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This could be a,...... maybe. Ron Glenister tells us that this is his 'Swan Song', having, over a period of time, resolved many problematic locations for us, he exits with Lambeth High Street, London SE1 looking towards Black Prince Road. It has confounded many of us for a long time, let us hope that he will not be able to occasionally resist keeping his hand in. (RL)

Well, at last, back on familiar ground. Trafalgar Square, but think of the distance this ten year old has traveled!

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Well, he is too young for a Freedom Pass but he might have one now. (RL)

South Africa House, corner of The Strand.

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For once, less clutter now. (RL)

More difficult this one. A Lyons van in the background, was this a bit of early placement in thanks for the use of their tea shop?

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Once again a sharper print of the film has helped, this time Christopher Matheson who has found Southwark Street looking north into Southwark Bridge Road, London SE1 supported by a capture from Google Earth. (RL)

Georg Cole turns the corner. Looks like somewhere in the City.

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Actually, somewhere in Southwark says Christopher, the junction at Southwark Bridge Road looking east along Southwark Street towards Thrale Street, London SE1. This shot from Google Earth shows that whilst the buildings have survived the shop fronts have not. (RL)

And now another couple of miles, poor little lamb. This is the south side of Lambeth Bridge, Lambeth Palace Road. Seen so often, and featuring in so many films. Which ones? Try our search button.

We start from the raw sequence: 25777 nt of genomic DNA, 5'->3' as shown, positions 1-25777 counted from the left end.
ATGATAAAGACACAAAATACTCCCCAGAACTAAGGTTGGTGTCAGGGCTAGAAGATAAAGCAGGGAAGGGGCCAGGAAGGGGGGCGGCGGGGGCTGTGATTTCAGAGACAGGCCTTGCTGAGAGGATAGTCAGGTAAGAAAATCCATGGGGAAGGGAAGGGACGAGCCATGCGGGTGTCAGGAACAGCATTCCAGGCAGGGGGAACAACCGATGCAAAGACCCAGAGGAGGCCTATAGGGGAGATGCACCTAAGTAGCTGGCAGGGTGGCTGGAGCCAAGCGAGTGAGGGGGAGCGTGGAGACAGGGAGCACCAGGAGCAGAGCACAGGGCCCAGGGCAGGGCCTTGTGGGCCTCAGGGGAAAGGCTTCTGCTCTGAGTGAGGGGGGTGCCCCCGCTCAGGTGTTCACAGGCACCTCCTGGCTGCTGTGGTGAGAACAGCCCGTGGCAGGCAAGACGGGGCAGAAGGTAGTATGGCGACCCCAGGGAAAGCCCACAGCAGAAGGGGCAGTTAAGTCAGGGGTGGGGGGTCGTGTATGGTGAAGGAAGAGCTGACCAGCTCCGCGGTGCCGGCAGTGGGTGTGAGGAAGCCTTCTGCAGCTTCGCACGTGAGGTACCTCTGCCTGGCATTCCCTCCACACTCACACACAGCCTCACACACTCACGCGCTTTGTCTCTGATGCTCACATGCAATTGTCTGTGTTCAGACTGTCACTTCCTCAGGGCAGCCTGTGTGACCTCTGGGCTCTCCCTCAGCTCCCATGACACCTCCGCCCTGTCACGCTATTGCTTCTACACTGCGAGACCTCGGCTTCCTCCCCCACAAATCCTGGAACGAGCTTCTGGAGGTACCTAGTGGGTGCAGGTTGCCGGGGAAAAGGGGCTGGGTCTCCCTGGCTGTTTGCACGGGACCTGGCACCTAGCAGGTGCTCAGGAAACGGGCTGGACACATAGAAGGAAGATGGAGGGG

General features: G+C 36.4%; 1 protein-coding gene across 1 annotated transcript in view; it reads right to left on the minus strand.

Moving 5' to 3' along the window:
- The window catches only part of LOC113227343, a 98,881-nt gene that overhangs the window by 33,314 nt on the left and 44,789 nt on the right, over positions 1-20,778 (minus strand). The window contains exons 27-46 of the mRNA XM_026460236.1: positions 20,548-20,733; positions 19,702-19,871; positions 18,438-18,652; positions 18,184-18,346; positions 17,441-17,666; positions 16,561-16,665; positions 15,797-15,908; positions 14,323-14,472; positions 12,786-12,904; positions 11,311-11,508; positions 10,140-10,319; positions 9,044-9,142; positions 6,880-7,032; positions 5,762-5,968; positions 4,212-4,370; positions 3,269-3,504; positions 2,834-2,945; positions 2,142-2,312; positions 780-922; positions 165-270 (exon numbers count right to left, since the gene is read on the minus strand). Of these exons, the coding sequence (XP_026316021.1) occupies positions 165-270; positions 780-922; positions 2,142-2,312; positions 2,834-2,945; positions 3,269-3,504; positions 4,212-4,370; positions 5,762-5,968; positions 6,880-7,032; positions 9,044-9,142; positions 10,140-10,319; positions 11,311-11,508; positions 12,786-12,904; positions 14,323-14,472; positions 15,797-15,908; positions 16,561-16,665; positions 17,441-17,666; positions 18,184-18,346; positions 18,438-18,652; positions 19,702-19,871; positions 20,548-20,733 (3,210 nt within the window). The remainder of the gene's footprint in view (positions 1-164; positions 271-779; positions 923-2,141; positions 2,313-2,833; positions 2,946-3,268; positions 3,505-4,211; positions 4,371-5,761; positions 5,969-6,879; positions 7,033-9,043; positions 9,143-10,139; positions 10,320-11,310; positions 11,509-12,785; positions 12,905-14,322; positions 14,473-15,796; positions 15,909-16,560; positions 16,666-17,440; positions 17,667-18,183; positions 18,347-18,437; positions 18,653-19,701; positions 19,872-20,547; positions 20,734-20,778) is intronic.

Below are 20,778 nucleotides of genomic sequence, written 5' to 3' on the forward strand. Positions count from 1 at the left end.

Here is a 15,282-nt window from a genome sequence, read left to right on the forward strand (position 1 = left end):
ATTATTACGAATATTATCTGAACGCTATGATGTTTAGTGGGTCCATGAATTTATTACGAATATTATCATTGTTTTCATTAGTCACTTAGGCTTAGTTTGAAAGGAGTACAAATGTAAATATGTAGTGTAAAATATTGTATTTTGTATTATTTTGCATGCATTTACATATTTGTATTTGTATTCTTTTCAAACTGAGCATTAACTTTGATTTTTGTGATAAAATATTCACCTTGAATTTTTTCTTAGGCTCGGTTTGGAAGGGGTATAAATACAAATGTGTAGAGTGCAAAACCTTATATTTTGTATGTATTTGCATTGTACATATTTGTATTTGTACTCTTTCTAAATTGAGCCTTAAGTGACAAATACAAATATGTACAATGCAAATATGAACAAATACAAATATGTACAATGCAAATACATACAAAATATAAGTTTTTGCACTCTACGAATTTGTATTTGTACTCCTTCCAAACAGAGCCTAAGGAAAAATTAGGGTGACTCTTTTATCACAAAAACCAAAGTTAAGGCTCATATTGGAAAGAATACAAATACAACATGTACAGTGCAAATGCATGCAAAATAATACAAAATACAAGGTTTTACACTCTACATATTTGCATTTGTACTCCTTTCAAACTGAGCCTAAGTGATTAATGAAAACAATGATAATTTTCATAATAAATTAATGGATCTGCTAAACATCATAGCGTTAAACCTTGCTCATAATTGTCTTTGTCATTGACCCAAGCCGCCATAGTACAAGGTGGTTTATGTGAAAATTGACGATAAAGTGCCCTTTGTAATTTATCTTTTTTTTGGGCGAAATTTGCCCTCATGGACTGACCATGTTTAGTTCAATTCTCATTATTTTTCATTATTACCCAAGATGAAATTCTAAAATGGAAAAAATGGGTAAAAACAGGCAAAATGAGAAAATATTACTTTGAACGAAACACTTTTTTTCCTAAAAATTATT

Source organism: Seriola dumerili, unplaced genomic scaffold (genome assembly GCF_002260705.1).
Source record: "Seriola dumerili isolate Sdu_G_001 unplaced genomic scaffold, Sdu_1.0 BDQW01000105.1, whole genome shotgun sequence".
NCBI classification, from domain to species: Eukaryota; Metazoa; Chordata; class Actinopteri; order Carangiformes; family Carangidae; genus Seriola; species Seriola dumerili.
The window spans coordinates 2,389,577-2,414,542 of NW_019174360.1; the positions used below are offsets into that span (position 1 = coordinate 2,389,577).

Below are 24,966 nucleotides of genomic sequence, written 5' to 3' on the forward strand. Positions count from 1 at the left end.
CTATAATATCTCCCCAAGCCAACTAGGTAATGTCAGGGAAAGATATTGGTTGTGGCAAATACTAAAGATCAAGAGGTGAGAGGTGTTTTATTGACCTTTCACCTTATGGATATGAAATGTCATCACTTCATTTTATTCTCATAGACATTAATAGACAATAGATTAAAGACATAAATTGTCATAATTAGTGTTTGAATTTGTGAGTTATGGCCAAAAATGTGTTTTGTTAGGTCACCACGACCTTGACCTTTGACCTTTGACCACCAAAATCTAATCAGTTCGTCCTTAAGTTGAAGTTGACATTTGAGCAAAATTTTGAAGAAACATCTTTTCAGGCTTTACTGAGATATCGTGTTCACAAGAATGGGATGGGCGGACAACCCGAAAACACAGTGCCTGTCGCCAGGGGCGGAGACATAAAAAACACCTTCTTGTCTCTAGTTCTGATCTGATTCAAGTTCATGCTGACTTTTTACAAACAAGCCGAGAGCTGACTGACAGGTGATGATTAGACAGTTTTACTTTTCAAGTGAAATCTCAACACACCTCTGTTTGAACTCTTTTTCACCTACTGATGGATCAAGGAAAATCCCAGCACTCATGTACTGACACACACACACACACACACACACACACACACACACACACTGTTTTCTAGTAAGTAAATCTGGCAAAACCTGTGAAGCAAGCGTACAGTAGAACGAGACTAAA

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Peter found the place a little less blurred!

Yes, Lambeth Bridge.

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And Peter was there.

. . . . . and back to Piccadilly Circus. The kid has obviously taken the scenic route.

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Peter found himself in Piccadilly Circus too.

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This is supposed to be Covent Garden market. Remember 'Frenzy'? Obviously no place for an unaccompanied youngster. Peter confirms that it is indeed Covent Garden in WC2.

Possibly nearby. Yes, New Row with Bedfordbury WC2 to the left states Peter.

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And to prove his point Peter captures the same scene in daylight nearly 60 years on. (RL)

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Don't be fooled. There never was one in WC1.

Wyndham Street has always been in W1, and is straight. Could this wigley street be a set? No says Peter, it's New Row at the junction of Garrick Street in WC2 adding "The White Swan pub to the left and The Round House pub on the right. The Phone Box is a prop."

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Peter proves that the council have done their best to get rid of the "wiggly bits" of yesteryear. (RL)

Back to Mum's house.

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Nos. 27 and 26 Mornington Crescent, London NW1 identified by Ray and Ron and for the time being supported by Google Earth. (RL)

Different angle.

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Ron and Ray provide a different angle courtesy of Google Earth. (RL)

Difficult when it's fuzzy and dark. Fuzzy and dark to some of us but crystal clear to Ray and Ron. 429 Strand on the corner with Agar Street. Once Rhodesia House and now, not surprisingly, Zimbabwe House.

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Peter captures the location to replace Ray and Ron's Google Earth image.

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More ruins. A dark and fuzzy shot of the building in Capture 7.

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....and back at last to where we came in, after a Cook's tour of London, and probably somewhere else. Jewel Crescent, London EC2 see also Capture 8 and Capture 39